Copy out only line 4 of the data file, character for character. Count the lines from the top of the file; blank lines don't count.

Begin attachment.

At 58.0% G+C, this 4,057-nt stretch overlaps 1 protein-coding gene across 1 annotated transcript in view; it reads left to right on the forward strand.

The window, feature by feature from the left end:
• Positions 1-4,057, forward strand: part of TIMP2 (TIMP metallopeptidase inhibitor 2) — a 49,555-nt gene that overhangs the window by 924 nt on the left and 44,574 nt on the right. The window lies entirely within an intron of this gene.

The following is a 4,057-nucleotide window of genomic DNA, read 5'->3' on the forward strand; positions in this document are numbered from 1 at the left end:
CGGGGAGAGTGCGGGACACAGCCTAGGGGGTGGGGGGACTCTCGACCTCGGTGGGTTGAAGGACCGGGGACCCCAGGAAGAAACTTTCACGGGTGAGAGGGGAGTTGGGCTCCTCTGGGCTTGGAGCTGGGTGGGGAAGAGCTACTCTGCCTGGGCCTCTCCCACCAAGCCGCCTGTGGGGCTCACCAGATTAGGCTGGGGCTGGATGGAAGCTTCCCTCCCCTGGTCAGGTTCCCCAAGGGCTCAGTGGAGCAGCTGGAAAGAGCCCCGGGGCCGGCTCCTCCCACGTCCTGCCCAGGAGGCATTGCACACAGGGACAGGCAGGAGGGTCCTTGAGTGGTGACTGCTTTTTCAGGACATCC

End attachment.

The following is a 4,057-nucleotide window of genomic DNA, read 5'->3' on the forward strand; positions in this document are numbered from 1 at the left end: